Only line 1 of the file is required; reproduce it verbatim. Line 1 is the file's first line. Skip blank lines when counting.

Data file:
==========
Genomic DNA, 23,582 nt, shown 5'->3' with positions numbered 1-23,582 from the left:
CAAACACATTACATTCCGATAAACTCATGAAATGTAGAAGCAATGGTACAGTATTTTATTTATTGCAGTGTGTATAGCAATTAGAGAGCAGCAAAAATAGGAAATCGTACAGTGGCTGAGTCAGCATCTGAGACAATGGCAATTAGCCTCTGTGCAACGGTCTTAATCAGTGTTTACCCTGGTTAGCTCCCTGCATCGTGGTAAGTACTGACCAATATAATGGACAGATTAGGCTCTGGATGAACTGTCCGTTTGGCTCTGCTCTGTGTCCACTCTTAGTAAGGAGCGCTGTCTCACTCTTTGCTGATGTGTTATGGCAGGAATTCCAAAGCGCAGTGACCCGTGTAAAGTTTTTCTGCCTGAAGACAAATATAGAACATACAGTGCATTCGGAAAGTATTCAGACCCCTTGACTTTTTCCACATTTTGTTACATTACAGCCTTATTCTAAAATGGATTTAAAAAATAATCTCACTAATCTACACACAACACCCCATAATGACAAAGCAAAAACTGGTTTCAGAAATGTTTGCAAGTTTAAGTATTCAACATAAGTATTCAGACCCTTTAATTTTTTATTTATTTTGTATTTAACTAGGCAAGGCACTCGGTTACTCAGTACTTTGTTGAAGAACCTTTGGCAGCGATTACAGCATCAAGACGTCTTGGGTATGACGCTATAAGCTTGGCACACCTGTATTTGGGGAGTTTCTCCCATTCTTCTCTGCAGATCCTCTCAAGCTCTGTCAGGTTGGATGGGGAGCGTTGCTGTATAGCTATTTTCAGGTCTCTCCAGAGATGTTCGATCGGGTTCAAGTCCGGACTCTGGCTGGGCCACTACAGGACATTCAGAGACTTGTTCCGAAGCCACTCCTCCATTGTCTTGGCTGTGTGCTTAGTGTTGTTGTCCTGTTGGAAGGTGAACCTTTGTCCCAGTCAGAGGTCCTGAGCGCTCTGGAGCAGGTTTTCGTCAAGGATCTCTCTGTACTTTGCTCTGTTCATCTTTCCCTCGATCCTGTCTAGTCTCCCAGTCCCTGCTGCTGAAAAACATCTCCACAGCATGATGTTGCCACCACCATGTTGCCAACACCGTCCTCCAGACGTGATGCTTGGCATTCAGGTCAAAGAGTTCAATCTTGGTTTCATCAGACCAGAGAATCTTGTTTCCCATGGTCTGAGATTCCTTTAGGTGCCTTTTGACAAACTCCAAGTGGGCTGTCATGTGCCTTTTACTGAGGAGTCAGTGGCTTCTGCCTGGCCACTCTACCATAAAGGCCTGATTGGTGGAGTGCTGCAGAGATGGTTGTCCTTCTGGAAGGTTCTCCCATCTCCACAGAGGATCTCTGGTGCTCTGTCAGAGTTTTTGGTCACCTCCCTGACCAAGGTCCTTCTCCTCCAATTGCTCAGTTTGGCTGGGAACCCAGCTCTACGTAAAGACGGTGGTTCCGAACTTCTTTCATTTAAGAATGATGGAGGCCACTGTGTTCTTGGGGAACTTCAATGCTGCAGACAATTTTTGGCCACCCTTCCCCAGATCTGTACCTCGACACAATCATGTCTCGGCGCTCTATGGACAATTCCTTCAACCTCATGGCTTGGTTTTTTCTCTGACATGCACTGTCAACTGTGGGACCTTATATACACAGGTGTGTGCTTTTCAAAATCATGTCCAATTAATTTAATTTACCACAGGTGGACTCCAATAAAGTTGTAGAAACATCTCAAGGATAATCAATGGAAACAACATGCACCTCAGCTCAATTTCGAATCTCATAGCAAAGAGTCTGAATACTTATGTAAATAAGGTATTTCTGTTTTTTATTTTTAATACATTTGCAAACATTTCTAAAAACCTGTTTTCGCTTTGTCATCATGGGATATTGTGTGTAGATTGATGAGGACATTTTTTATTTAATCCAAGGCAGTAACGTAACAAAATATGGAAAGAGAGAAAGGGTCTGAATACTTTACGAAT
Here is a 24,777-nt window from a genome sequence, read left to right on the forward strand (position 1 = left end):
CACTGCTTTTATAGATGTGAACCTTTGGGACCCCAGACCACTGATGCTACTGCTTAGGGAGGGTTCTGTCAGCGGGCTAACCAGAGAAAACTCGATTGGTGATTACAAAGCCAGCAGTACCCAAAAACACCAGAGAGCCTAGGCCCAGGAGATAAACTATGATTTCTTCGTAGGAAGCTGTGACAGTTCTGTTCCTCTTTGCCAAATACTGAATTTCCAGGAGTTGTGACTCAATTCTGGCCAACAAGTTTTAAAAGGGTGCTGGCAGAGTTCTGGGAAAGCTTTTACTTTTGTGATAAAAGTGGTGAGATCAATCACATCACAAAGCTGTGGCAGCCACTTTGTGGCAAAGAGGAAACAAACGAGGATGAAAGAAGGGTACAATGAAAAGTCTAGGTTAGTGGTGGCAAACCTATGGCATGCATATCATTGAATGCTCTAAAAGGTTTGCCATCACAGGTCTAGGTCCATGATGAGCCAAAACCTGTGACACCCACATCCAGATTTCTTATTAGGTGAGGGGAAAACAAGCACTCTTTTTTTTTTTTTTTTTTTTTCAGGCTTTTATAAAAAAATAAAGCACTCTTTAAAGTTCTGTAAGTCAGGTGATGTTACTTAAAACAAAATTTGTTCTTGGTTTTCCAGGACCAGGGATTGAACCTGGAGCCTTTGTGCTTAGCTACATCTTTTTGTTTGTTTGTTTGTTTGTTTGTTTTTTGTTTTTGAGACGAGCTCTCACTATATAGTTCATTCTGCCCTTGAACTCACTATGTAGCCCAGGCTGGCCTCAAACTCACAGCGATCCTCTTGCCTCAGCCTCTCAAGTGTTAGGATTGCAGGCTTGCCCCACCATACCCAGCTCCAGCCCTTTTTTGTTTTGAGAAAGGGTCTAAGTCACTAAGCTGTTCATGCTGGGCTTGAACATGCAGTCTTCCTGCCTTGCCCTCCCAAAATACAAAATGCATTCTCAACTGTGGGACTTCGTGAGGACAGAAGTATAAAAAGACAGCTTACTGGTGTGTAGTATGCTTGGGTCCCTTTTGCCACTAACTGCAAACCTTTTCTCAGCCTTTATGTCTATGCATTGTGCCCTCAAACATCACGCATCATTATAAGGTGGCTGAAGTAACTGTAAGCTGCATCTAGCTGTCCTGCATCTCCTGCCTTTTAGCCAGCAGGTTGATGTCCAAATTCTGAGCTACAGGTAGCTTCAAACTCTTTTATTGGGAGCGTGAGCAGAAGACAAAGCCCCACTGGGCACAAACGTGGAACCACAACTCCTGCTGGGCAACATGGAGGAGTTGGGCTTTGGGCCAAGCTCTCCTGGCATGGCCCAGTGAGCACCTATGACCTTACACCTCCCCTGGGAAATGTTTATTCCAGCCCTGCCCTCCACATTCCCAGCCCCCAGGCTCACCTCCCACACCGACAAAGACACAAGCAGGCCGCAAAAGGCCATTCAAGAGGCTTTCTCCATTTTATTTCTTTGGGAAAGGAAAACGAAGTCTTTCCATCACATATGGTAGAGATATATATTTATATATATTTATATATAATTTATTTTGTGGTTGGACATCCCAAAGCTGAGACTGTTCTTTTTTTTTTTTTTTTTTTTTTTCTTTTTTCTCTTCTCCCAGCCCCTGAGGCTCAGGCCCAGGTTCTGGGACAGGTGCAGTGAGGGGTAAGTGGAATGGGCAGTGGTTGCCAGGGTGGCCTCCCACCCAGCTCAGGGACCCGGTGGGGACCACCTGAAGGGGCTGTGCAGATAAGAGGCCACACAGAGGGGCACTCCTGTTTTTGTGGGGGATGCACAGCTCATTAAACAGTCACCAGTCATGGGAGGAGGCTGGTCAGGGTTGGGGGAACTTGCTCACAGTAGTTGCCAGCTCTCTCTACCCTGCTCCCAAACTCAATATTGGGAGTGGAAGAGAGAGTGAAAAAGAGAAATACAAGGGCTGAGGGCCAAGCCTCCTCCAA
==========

Genomic DNA, 23,582 nt, shown 5'->3' with positions numbered 1-23,582 from the left: